Here it is April first, no fooling, and I’m just now getting around my March blog. This year March came in like a polar bear and went out like a duck, a frozen duck at that. March 4 it went down to -12°. Maple season this year will be pretty sad. On March 31, we had a really heavy rain, mixed with sleet. It left the road like a mud bowl. The New Gloucester road crew brought in four truckloads of crushed stone. I tried to get wood shavings out the back door of the shop, but no luck. The disadvantage of a metal roof. Maybe in a few more weeks…
In the shop, there were a variety of small projects. I finally finished the single door cabinet. And got the last of my tree photos taken, with the help of friends around the country. My daughter did the pen & inks. Now a bit of organizing, and they’re off to Lost Art Press.
I also got to restore a Shaker spinning wheel. It was in really poor shape. The ash post holding the great wheel into the base was completely worn. If any of you have ever made ash baskets, you know that all you have to do is pound a brown ash log to collapse the large early wood cells, and the smaller, tighter late wood cells come off in strips. All the early wood cells in the post had collapsed, as well as a good portion of the red oak cells in the base of the spinning wheel. What was left was an over-sized hole and a shaft with a papery base. Not only that but someone had tried to lacquer the entire wheel, and did an exceedingly lousy job. After stripping the wheel (which left a beautiful brown patina), I turned a new conical base with a 1″ shaft 4″ long, and drilled a corresponding hole into the bottom of the post. I glued it in place and smoothed it to size with a block plane. I also had to chase the threads with a file to get the other parts to adjust properly. A coat of linseed oil brought out the original color.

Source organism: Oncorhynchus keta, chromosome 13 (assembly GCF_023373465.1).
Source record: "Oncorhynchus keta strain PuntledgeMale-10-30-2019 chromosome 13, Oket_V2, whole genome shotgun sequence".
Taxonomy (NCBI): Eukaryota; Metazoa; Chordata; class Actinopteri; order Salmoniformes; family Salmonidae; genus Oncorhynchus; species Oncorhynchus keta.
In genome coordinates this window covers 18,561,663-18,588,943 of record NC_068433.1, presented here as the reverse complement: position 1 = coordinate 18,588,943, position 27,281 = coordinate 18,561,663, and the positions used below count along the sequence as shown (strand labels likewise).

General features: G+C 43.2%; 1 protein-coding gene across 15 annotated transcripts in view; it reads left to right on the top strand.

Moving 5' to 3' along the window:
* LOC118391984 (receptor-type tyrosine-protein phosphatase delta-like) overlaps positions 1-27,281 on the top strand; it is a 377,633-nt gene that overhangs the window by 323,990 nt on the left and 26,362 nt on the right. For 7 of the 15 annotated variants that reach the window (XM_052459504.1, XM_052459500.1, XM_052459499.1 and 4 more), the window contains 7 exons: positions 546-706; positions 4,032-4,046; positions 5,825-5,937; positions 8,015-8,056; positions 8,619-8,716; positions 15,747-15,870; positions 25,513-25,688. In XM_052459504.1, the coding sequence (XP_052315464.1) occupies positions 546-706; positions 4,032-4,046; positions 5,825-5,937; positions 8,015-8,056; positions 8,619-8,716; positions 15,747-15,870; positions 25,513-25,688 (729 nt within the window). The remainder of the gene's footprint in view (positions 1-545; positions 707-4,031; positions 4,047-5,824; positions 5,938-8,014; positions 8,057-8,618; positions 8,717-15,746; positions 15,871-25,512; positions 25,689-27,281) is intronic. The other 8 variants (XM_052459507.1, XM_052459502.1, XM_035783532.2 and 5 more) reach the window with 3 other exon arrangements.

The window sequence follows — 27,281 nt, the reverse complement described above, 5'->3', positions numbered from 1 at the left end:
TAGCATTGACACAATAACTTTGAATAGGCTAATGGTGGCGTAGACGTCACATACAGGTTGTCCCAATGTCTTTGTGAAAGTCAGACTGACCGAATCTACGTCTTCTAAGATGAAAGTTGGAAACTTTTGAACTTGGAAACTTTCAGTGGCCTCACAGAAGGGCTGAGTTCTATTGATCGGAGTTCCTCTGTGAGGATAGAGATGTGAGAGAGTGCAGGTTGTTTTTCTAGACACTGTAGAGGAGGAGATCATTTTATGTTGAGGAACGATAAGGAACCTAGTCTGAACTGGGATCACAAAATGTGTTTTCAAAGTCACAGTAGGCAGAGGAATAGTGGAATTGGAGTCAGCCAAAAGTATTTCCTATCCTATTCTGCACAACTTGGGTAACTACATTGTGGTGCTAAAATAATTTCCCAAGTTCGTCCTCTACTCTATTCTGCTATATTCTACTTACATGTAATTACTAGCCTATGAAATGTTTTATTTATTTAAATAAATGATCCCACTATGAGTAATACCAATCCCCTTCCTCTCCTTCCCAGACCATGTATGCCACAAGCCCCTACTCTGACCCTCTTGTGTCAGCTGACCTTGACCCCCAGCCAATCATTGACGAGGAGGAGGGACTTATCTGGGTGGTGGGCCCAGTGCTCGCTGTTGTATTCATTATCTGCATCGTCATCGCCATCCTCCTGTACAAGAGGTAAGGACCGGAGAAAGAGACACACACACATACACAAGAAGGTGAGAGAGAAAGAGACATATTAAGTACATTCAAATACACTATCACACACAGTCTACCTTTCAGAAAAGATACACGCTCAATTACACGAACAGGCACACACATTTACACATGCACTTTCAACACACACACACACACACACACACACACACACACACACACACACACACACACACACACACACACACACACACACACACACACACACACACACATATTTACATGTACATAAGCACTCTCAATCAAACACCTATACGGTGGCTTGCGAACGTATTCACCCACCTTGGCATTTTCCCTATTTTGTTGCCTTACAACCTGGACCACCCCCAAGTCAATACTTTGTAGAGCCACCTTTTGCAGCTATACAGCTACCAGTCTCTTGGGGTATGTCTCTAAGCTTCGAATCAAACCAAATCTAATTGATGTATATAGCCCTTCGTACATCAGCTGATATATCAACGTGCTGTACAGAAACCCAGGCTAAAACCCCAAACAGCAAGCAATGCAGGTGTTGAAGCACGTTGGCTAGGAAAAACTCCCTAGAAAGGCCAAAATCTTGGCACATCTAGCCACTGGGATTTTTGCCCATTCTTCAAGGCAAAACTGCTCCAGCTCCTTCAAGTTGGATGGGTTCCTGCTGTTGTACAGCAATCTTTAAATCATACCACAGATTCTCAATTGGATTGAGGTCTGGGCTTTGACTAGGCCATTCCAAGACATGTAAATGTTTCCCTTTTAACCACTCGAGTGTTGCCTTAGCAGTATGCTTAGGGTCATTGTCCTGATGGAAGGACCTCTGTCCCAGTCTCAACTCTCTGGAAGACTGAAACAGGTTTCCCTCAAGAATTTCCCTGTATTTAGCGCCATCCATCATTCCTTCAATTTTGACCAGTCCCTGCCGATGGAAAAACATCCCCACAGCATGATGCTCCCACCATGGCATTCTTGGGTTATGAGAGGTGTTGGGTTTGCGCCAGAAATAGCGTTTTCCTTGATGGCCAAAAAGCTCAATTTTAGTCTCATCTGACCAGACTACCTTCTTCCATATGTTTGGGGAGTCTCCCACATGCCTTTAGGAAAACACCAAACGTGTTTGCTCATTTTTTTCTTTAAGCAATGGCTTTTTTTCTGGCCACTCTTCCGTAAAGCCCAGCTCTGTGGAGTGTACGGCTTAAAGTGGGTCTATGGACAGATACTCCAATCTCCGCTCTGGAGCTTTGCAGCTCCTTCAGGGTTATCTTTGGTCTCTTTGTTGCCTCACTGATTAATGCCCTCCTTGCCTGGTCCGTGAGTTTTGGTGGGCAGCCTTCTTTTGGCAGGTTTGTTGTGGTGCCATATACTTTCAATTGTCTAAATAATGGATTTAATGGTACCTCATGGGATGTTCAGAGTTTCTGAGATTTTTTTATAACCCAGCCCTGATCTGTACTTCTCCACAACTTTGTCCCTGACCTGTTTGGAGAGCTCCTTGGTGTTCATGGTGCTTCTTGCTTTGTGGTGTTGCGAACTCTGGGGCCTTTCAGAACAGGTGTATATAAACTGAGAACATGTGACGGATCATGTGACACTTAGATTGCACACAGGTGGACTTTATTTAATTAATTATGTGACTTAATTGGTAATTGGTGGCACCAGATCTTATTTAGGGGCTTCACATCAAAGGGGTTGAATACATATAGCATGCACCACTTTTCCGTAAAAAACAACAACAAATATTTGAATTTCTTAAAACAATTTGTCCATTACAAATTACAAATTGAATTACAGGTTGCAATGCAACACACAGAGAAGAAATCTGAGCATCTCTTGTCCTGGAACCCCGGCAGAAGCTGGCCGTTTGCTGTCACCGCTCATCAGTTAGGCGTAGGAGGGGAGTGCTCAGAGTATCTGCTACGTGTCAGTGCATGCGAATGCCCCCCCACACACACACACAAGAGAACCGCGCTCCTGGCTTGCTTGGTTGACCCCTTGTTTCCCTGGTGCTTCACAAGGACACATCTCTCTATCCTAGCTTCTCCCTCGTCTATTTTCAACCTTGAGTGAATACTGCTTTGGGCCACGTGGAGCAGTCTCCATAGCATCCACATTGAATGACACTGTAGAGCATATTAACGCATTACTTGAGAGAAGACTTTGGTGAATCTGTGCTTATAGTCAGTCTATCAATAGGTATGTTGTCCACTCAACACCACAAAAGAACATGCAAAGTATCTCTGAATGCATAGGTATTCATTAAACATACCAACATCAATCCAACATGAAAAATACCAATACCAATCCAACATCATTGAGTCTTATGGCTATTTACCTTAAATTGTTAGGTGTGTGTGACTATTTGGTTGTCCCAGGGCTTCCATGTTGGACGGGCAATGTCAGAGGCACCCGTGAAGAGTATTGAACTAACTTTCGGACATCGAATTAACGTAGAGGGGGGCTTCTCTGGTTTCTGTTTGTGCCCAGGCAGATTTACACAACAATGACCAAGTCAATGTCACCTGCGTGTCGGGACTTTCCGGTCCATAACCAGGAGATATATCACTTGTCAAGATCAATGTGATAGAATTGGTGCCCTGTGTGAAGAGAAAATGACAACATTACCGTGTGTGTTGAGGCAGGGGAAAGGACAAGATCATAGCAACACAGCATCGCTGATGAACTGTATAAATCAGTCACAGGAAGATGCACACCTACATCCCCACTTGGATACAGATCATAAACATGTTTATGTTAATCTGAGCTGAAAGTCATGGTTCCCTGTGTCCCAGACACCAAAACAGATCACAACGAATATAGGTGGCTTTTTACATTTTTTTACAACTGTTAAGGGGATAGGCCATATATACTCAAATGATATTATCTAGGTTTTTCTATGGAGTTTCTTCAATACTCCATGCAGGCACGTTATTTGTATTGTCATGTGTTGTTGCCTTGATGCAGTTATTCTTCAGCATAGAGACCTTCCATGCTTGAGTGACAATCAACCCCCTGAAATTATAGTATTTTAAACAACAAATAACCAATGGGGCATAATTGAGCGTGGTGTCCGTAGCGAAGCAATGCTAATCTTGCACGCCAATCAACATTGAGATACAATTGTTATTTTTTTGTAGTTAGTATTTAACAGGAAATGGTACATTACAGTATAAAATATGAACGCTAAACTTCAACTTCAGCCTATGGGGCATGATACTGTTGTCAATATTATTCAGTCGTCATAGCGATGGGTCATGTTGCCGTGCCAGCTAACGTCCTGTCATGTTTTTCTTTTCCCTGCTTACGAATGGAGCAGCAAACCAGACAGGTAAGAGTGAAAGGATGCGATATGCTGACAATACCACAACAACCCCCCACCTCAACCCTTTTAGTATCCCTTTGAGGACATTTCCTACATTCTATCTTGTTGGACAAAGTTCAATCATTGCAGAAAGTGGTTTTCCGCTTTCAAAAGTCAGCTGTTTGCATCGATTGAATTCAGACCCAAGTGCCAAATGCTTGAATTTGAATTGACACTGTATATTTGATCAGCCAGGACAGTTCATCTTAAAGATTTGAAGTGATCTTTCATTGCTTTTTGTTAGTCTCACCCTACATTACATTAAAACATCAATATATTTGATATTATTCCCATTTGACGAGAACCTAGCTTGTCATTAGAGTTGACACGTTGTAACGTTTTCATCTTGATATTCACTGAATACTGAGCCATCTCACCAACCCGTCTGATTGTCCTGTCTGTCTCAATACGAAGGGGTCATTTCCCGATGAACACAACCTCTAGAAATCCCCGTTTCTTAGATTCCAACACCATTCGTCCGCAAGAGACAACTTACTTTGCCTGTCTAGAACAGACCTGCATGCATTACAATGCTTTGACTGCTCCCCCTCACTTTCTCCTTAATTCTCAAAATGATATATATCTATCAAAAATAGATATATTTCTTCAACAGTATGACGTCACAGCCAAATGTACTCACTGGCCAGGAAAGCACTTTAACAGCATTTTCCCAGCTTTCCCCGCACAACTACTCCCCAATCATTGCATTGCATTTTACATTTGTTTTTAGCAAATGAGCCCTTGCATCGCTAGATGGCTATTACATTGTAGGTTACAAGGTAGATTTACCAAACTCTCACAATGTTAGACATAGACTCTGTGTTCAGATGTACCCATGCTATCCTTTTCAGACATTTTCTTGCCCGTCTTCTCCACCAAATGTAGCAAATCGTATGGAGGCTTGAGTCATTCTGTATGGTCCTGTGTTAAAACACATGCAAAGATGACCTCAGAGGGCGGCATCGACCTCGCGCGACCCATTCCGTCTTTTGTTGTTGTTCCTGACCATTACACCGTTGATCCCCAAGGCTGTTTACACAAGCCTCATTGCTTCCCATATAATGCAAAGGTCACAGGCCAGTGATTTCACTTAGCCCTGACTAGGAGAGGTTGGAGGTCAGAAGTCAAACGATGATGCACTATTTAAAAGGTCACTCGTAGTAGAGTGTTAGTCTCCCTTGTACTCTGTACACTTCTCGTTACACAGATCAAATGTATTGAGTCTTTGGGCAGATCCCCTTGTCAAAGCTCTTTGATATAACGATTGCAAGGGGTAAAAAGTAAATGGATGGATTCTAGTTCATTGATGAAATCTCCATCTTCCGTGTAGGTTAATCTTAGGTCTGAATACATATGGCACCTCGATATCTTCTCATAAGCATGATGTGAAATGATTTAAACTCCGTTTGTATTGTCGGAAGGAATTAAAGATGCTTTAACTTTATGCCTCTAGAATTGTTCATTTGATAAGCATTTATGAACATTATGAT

Lastly, I purged the showroom of too many items and rearranged everything. The new single door cabinet is now next to the older 15-drawer chest. It’s always a surprise when you see a freshly oiled piece of cherry next to an older one. Stop by and have a look.